But while bullfights have gone away from Catalonia, another dangerous custom is becoming more popular.

The town of Tarragona, which is about an hour from Barcelona by train, is famous for its castells, or human towers. Every two years, the town holds an international competition in which teams from different towns build human towers that reach as many as nine human stories high, with men, women and children standing on each other’s shoulders. The smallest child, who can be as young as 5 years old, climbs to the very top. The competition takes place in a former bullring.

The human tower custom started in the 18th century — at around the same time as the first bullrings were built in Spain, according to Professor Enric Ucelay Da Cal from Pomoeu Fabra University in Barcelona. The human towers evolved from a popular dance, called Ball de Valencians, that ended in the building of a human tower. After some time, people started to concentrate on the tower and skipped the dance, says Guille Soler, the manager of the Human Tower Teams of Catalonia.

The human towers, which are now being promoted as an authentically Catalonian activity and broadcast on television, have become increasingly popular in recent years. Human tower competitions which used to exist mostly in rural areas have now spread to cities, where every neighborhood has its own human tower group, Ucelay Da Cal said. In addition, women and girls are now also included.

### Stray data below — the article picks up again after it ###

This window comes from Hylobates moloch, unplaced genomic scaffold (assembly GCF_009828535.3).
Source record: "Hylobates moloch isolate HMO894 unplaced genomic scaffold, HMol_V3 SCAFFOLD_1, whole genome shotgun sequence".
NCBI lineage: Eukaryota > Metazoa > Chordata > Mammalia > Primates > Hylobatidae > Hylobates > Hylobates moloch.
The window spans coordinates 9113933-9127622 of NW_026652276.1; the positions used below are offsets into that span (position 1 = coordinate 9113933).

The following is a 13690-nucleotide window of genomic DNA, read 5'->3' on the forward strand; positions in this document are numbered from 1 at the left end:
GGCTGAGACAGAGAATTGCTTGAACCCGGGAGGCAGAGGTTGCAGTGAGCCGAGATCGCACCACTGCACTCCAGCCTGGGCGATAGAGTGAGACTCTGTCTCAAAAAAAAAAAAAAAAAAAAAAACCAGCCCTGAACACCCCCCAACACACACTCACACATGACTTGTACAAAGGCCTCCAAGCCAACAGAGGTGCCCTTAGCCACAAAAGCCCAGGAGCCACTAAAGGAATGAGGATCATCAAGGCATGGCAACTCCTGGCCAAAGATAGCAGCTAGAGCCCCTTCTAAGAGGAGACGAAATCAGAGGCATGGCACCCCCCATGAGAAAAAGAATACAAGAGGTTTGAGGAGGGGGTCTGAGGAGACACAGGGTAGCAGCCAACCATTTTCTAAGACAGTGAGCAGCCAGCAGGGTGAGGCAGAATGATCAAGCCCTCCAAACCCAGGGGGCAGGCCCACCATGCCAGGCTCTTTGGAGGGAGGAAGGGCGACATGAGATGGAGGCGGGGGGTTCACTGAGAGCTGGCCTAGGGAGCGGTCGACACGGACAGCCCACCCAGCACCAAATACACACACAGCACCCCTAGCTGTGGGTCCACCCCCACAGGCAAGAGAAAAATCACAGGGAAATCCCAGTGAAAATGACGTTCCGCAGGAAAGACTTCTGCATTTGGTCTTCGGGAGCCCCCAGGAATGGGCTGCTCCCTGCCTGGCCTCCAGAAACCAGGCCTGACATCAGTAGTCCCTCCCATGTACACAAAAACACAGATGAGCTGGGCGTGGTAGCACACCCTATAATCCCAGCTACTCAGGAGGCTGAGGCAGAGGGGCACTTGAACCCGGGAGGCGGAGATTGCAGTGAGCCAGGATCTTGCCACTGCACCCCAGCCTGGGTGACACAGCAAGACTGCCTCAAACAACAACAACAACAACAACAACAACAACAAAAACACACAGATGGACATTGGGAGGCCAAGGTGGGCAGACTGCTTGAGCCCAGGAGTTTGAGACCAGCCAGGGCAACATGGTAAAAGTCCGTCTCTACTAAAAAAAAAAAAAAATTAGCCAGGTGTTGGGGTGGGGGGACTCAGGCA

“Traditionally, it was always boys. The introduction of girls — it’s a shift from the 1990s — is also a sign of the expansion of the movement,” he said. “I don’t think there is a city today in Catalonia that doesn’t have human towers.”

Like bullfighting, castells can be dangerous. The men on the bottom hold a tremendous amount of weight. The top three levels of the tower are built by children, who balance many several feet up in the air. A 10-level human tower would reach around 35 feet high; however, those are rare. Most towers reach six to eight levels and heights of 30 feet. Most towers are stable, but about three percent of towers fall — although this doesn’t mean people are injured every time. When the towers often tumble down, injuries can ensue. In 2006, a 12 year-old-girl was killed after she fell from a tower. Even non-lethal injuries have left victims paralyzed.